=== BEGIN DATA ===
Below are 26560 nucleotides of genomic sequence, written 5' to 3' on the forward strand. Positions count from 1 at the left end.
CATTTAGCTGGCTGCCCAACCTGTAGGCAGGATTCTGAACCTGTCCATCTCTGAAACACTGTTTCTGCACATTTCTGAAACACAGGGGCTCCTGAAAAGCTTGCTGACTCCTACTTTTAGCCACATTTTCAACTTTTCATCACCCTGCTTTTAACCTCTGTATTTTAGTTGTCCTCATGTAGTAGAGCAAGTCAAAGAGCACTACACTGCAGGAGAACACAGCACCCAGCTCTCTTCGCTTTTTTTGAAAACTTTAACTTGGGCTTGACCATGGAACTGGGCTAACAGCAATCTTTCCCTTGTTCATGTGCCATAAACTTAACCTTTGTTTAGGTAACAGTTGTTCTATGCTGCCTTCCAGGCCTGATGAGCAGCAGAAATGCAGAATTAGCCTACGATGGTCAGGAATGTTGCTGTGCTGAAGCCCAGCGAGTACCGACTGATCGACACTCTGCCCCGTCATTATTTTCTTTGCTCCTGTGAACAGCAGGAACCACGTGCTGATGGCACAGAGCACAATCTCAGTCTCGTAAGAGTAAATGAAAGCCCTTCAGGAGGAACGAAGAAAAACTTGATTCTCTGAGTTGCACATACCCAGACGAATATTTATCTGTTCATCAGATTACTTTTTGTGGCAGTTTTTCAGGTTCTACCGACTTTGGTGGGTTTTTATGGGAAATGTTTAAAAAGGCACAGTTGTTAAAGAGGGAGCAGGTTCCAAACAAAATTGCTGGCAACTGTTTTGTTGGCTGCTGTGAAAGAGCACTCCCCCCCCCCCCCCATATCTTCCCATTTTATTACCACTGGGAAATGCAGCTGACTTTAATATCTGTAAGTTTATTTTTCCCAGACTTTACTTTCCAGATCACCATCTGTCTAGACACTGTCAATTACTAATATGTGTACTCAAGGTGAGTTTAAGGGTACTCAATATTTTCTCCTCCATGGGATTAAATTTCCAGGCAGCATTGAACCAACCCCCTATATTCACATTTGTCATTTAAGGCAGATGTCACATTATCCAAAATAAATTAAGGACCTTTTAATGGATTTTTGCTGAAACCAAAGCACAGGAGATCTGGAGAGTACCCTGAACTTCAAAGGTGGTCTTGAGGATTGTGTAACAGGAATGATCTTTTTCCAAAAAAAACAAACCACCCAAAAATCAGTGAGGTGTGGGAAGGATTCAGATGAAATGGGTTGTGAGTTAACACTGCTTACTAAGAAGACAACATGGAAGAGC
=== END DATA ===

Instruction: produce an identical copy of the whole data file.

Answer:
Below are 26560 nucleotides of genomic sequence, written 5' to 3' on the forward strand. Positions count from 1 at the left end.
CATTTAGCTGGCTGCCCAACCTGTAGGCAGGATTCTGAACCTGTCCATCTCTGAAACACTGTTTCTGCACATTTCTGAAACACAGGGGCTCCTGAAAAGCTTGCTGACTCCTACTTTTAGCCACATTTTCAACTTTTCATCACCCTGCTTTTAACCTCTGTATTTTAGTTGTCCTCATGTAGTAGAGCAAGTCAAAGAGCACTACACTGCAGGAGAACACAGCACCCAGCTCTCTTCGCTTTTTTTGAAAACTTTAACTTGGGCTTGACCATGGAACTGGGCTAACAGCAATCTTTCCCTTGTTCATGTGCCATAAACTTAACCTTTGTTTAGGTAACAGTTGTTCTATGCTGCCTTCCAGGCCTGATGAGCAGCAGAAATGCAGAATTAGCCTACGATGGTCAGGAATGTTGCTGTGCTGAAGCCCAGCGAGTACCGACTGATCGACACTCTGCCCCGTCATTATTTTCTTTGCTCCTGTGAACAGCAGGAACCACGTGCTGATGGCACAGAGCACAATCTCAGTCTCGTAAGAGTAAATGAAAGCCCTTCAGGAGGAACGAAGAAAAACTTGATTCTCTGAGTTGCACATACCCAGACGAATATTTATCTGTTCATCAGATTACTTTTTGTGGCAGTTTTTCAGGTTCTACCGACTTTGGTGGGTTTTTATGGGAAATGTTTAAAAAGGCACAGTTGTTAAAGAGGGAGCAGGTTCCAAACAAAATTGCTGGCAACTGTTTTGTTGGCTGCTGTGAAAGAGCACTCCCCCCCCCCCCCCATATCTTCCCATTTTATTACCACTGGGAAATGCAGCTGACTTTAATATCTGTAAGTTTATTTTTCCCAGACTTTACTTTCCAGATCACCATCTGTCTAGACACTGTCAATTACTAATATGTGTACTCAAGGTGAGTTTAAGGGTACTCAATATTTTCTCCTCCATGGGATTAAATTTCCAGGCAGCATTGAACCAACCCCCTATATTCACATTTGTCATTTAAGGCAGATGTCACATTATCCAAAATAAATTAAGGACCTTTTAATGGATTTTTGCTGAAACCAAAGCACAGGAGATCTGGAGAGTACCCTGAACTTCAAAGGTGGTCTTGAGGATTGTGTAACAGGAATGATCTTTTTCCAAAAAAAACAAACCACCCAAAAATCAGTGAGGTGTGGGAAGGATTCAGATGAAATGGGTTGTGAGTTAACACTGCTTACTAAGAAGACAACATGGAAGAGC